As if people didn’t have enough to say on Twitter already.

 

Earlier this week, Twitter made one of its biggest updates to its platform by allowing users to go beyond the strict 140-character limit implemented upon its inception. It certainly isn’t the first effort Twitter has put forth to boost its steadily dropping quarterly profit, but it may just be the most drastic.

 

After all, this isn’t a simple add-on. This is an overhaul of its original principles. The 140 character limit was meant to limit thoughts to a sentence or two, meant to rival the rambling hodgepodges diatribes of Facebook users. Sure you could just post tweet after tweet on the same topic, but those limitations forced thoughts to be concise, sharp and direct.

 

There was a lot more impact when you had to force yourself to eliminate superfluous words and irrelevant thoughts. Now users can return to their Facebook roots, interjecting what should be a succinct thought with flowery language better left for Stephen King.

 

Technically, all tweets are still 140 characters. But now you can fully utilize the 140 characters without attributing some of those characters to @names in replies, media attachments (photos, videos, gifs), polls, and quoted tweets.

 

While the quality of the tweets might suffer, in terms of their pithy influence, it does allow for clearer explanations when replying to messages. Users now have more room to be formal, like saying ‘Thank you’ to the user, and transparent in their reasoning behind tweets that may need more than 140 characters to fully get a point across.

 

This is big for marketers who want to engage and establish stronger ties with its fanbase, but it may not nearly be as significant as being allowed to post visuals without them adding to the count.

 

Speaking from personal experience here, that character count was a real issue when creating post. You were usually including a link, a visual, and sometimes a hashtag on top of it. Add it all up and you have enough room for 90 characters at best. Some products can be marketed and described in so few of characters, but there are many exceptions.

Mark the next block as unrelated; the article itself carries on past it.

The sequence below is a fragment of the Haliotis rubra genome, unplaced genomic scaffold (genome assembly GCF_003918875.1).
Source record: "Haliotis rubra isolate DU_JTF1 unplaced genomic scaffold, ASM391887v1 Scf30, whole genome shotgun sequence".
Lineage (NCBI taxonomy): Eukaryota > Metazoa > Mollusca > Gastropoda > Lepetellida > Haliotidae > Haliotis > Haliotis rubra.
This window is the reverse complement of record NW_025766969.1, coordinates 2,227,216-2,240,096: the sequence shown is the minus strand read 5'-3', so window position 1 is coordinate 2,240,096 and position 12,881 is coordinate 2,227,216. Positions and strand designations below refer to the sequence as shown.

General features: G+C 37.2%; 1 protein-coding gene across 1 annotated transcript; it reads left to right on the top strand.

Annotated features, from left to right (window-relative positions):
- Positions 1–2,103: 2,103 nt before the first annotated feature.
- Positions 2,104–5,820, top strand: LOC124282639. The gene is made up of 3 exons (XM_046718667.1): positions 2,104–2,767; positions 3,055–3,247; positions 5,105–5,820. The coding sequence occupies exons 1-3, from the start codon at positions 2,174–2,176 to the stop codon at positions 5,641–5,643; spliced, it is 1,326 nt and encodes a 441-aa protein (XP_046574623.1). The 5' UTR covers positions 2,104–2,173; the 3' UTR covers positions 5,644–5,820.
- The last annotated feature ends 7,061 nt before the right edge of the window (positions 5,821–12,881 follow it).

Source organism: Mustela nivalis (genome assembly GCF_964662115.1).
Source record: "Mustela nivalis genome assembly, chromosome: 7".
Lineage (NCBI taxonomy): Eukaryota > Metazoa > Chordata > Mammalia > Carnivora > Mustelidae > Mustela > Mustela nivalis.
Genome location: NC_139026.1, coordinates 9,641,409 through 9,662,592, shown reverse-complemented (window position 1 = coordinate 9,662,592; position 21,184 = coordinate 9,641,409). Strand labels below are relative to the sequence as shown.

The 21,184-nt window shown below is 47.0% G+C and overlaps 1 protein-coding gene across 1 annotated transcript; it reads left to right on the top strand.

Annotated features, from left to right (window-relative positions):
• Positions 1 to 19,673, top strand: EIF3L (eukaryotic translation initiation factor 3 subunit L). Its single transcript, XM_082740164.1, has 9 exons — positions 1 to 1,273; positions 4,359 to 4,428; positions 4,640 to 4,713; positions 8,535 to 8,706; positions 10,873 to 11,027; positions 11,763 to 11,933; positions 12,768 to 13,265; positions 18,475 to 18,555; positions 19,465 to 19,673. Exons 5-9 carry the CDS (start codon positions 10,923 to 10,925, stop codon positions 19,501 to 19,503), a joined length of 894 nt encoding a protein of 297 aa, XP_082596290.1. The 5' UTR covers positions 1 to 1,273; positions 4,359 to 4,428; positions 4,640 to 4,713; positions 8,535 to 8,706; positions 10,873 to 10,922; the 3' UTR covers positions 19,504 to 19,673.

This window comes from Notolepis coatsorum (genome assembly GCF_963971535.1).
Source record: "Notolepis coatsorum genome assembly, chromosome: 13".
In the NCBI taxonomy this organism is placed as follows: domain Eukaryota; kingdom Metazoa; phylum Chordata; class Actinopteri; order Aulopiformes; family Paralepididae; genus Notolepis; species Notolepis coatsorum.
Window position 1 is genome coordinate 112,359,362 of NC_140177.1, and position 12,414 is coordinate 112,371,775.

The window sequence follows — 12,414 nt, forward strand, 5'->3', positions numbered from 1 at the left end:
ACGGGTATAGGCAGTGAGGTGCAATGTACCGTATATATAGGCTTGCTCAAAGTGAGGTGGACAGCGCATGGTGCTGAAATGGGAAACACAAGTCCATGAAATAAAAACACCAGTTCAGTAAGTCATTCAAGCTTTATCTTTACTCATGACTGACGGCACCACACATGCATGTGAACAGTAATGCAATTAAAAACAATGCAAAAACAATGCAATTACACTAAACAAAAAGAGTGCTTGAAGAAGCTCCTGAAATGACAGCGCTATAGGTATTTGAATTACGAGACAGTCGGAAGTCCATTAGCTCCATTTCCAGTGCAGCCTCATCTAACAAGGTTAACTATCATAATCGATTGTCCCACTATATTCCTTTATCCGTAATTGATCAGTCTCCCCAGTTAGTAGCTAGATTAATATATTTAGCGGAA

For example, adding a link and a visual to a tweet that absolutely had to include the term ‘Distributed Capture’ was as frustrating as you would think. And don’t even get me started on having to sacrifice proper grammar for the sake of a good tweet. Maybe that’s how copywriters so often get corrupted.

 

Now that visuals don’t account for the limit, however, marketers are free to employ photos that average a 35% boost in retweets or videos that average a 28% boost in retweets.

 

Marketers are now free to place stunning visual images and videos in every tweet they please, so long as they adhere to the extended-but-not-really 140 character limit.

 

Not only that, but they’re free to engage in better conversations with more details. When you’re explaining yourself to a customer, as a brand, you don’t want to be vague or be forced to withhold any details that may be of benefit to the customer. Now you can be thorough and, if it’s a technical issue, even attach screenshots, videos and instructional images depicting how to resolve whatever issue the customer may be having.

 

Twitter’s CEO, Jack Dorsey, explains:

 

“Generally, we want to make sure we’re encouraging a whole lot more conversations on Twitter. This is the most notable change we’ve made in recent times around conversation in particular, and around giving people the full expressiveness of the 140 characters. I’m excited to see even more dialogue because of this.”

 

However, and this is for the marketers, just because you are given an extra few characters to work with it doesn’t mean you should compromise the quality of your tweets. Being succinct and concise is key to winning on social media, even on Twitter where the copy is short as it is. You still want to be short in your approach, but clear in your message.

 

It’s perfectly fine to add a few more details, but not so much that it will compromise the quality of the tweet and include words and phrases that didn’t need to be there prior to the update.

 

Instead, use this opportunity to discover new ways to utilize images, videos, gifs and polls with your tweets. This update presents an opening for all brands to try new approaches in their strategy and to further the trend towards Twitter, and social media in general, leaning more on its visual content.

 

If more brands do end up leaning on visual content because of this development, more investment in digital marketing budgets will follow, since brands will be competing through higher quality videos to get their message across.

 

But that shouldn’t discourage smaller brands and agencies from refining their strategies. You may not be able to compete with the bigger brands, in terms of quality videos, but you can still match them with .gifs, images, polls, and innovative copywriting behind every post.

 

What do you think of Twitter’s update? Are you planning on refining your strategy because of it? Tell us on our Facebook!